When a woman has a discharge, if her discharge in her body is blood, she shall continue in her menstrual impurity for seven days; and whoever touches her shall be unclean until evening. 20 ‘Everything also on which she lies during her menstrual impurity shall be unclean, and everything on which she sits shall be unclean. 21 And anyone who touches her bed shall wash his clothes and bathe in water and be unclean until evening. 22 And whoever touches any thing on which she sits shall wash his clothes and bathe in water and be unclean until evening. 23 Whether it be on the bed or on the thing on which she is sitting, when he touches it, he shall be unclean until evening. 24 And if a man actually lies with her, so that her menstrual impurity is on him, he shall be unclean seven days, and every bed on which he lies shall be unclean. 25 Now if a woman has a discharge of her blood many days, not at the period of her menstrual impurity, or if she has a discharge beyond that period, all the days of her impure discharge she shall continue as though in her menstrual impurity; she is unclean. 26 Any bed on which she lies all the days of her discharge shall be to her like her bed at menstruation; and every thing on which she sits shall be unclean, like her uncleanness at that time. 27 Likewise, whoever touches them shall be unclean and shall wash his clothes and bathe in water and be unclean until evening. 28 When she becomes clean from her discharge, she shall count off for herself seven days; and afterward she shall be clean. 29 Then on the eighth day she shall take for herself two turtledoves or two young pigeons, and bring them in to the priest, to the doorway of the tent of meeting. 30 And the priest shall offer the one for a sin offering and the other for a burnt offering. So the priest shall make atonement on her behalf before the LORD because of her impure discharge.’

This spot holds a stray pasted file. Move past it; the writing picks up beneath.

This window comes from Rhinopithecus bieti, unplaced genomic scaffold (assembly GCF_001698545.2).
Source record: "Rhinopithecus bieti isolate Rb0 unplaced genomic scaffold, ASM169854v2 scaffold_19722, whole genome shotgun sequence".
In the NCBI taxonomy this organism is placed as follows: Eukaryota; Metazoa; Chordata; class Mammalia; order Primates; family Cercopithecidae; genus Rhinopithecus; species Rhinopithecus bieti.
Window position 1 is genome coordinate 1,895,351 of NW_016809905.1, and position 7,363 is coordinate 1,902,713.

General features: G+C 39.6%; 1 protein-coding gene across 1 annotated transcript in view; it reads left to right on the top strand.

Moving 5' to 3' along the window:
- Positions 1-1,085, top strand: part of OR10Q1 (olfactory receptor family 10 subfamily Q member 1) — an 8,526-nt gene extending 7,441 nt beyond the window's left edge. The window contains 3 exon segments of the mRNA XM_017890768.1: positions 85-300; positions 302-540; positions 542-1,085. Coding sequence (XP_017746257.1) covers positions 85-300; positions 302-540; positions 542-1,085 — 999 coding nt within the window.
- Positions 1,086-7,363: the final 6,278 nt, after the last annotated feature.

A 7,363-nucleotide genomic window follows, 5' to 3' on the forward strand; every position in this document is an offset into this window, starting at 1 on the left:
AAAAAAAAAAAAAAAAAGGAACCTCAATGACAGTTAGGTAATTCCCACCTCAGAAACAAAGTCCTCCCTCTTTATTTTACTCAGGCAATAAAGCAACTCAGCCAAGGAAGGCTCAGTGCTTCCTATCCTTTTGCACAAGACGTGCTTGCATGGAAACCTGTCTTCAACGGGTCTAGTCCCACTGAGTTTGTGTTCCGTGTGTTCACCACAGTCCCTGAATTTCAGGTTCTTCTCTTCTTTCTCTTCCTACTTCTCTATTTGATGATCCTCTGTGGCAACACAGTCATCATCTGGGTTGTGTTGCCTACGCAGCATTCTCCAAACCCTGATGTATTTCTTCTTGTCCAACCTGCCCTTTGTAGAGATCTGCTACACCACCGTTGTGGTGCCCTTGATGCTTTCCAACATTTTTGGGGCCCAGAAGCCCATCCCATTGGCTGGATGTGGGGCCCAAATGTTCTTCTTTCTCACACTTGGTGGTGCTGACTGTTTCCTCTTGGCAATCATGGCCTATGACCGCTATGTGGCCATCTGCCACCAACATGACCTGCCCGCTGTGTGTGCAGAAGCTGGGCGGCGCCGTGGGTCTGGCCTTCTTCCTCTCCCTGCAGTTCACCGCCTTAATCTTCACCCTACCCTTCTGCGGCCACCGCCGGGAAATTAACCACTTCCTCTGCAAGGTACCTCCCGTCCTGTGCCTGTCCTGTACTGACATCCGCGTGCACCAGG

As you can see from this passage, whoever might touch her bed, or anything she sits on, had to wash their clothes, bathe in water, and be unclean until evening. Consequently, if merely touching an area where she had been sitting or laying down made one unclean, how much more so would one be defiled by touching the actual menstrual cloth she used during her menstrual cycle! Thus, the very best our “righteous deeds” can come up to is a used menstrual cloth that would have been considered the apex of uncleanness by Jews at that time.
The Hebrew verb “to wither” in Isaiah 64:6 is נָבֵל (nabel), and it is also the same form for the word “foolish” נָבָל ( nabal). Thus, the idea of a leaf “withering” and dying as it is separated from the tree, which is its source for life and nourishment, is also true of mankind when we are separated from God who is our source for life and nourishment. Indeed, for the unregenerate man, he becomes more and more foolish until he destroys himself through his foolishness, which destruction is also what ultimately happens to a leaf after its separation from the tree.
In the next post, I will tie these wonderful truths from Luke 8 back to our passage in Hebrews 6 and conclude our blog series. Stay tuned and let us know if you have any questions!